Here's a paragraph, which I snagged from the Wikipedia entry on "New Weird", which in turn is from the introduction to The New Weird by the editor:
"New Weird is a type of urban, secondary-world fiction that subverts the romanticized ideas about place found in traditional fantasy, largely by choosing realistic, complex real-world models as the jumping off point for creation of settings that may combine elements of both science fiction and fantasy. New Weird has a visceral, in-the-moment quality that often uses elements of surreal or transgressive horror for its tone, style, and effects — in combination with the stimulus of influence from New Wave writers or their proxies (including also such forebears as Mervyn Peake and the French/English Decadents). New Weird fictions are acutely aware of the modern world, even if in disguise, but not always overtly political. As part of this awareness of the modern world, New Weird relies for its visionary power on a "surrender to the weird" that isn't, for example, hermetically sealed in a haunted house on the moors or in a cave in Antarctica. The "surrender" (or "belief") of the writer can take many forms, some of them even involving the use of postmodern techniques that do not undermine the surface reality of the text."
Well. Quite the mouthful. Possibly even a bit pretentious at times. What I get from that, really, is that New Weird eschews the "genre binning" that has separated Horror, Fantasy and Science Fiction, and gleefully combines conventions from all three as needed. I also like the part about being aware of the modern world; some of the earliest High Fantasy (such as The Well at the World's End by William Morris, or even The Lord of the Rings itself) was very much aware of reflecting an earlier period in earth's history; William Morris the "high Middle Ages" and Tolkien the "heroic age" of Germanic sagas. Most later fantasy writers adopted the trappings of the middle ages without adopting the modes of thought and belief, cloaking essentially modern attitudes in a Medieval setting.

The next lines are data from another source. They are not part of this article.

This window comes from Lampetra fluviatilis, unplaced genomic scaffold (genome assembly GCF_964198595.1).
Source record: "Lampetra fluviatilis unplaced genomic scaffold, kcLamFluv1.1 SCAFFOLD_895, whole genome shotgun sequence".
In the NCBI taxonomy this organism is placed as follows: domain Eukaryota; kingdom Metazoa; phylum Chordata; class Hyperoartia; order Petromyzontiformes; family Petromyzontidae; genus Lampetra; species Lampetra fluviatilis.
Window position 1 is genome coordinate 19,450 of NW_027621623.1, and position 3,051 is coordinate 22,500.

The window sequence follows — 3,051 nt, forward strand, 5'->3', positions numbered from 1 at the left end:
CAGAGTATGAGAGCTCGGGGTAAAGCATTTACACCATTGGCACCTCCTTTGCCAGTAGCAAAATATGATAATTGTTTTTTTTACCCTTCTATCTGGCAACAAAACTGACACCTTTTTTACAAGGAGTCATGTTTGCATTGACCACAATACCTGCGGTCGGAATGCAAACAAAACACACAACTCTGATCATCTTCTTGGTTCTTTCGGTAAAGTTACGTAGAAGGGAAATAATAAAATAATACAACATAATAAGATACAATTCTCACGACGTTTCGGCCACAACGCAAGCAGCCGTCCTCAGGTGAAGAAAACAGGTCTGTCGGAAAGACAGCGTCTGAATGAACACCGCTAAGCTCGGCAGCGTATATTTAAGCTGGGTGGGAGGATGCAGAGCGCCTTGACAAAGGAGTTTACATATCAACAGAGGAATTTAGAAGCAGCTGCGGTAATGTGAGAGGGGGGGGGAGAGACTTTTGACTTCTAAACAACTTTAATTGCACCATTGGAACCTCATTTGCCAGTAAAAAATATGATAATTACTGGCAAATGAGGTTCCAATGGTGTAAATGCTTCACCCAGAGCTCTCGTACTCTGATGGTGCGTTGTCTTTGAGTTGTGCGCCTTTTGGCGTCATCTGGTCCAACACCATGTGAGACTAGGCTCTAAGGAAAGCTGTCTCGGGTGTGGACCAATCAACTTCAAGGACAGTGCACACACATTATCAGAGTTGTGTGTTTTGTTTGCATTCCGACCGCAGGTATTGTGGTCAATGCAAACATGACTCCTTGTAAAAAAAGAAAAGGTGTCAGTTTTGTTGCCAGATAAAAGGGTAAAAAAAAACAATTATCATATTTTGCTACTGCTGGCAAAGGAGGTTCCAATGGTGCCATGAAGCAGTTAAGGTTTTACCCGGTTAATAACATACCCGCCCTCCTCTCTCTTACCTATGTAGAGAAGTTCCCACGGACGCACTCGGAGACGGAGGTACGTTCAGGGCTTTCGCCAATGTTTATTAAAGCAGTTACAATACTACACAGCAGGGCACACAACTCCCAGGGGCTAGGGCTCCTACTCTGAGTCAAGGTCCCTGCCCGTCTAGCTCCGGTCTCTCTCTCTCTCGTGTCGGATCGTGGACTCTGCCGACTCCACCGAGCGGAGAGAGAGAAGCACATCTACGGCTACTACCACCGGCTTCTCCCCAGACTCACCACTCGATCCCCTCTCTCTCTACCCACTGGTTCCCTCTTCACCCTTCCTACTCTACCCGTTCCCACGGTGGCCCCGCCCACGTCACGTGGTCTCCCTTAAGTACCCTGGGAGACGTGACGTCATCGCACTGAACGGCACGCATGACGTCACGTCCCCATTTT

New Weird, then, is more self-aware; it doesn't try to be "medieval fantasy"; it's just fantasy and the attitudes of the characters reflect that of the modern author and readers, and in fact do so on purpose.
Although I'm a little skeptical of New Weird as a movement, I'm rather fond of the older concept of the Weird Tale; stories that existed before the calcified divisions that keep science fiction, fantasy and horror as separate genres with separate conventions, and often separate space on the bookshelf of bookstores and libraries. If you take the concept of New Weird to be merely an embrace of that paradigm, without adding pretentious jazz that seem like non-sequiters (why is New Weird called surreal or visceral, for instance? Answer: I dunno, because it isn't. Or at least, isn't necessarily.) then my own tastes are definately leaning towards the New Weird lately. My gaming settings no longer resemble Middle-earth all that much; they resemble Barsoom warmed over with Charles Dickens, H. P. Lovecraft and Sergio Leone. I don't like the "epic quest" plotline very much anymore; I take plot direction from modern thrillers like Robert Ludlum, Ian Fleming or James Patterson.
However, I see a lot of those same things going on in "mainstream" fantasy, not necessarily just stuff that's called New Weird. Scott Lynch's The Lies of Locke Lamora is very Ocean's Eleven-like in terms of plot, for instance. Joe Abercrombie's Best Served Cold is a revenge thriller, part Count of Monte Cristo, part The Magnificent Seven, that just happens to take place in a secondary world, but otherwise isn't too overtly fantastic.
After going through a lengthy adolescence, where fantasy writers were very beholden to trends of the past and the long shadow of writers like Tolkien, Howard, Leiber and maybe Moorcock, finally the genre is growing up, and "mature" books are coming out that take it in new directions.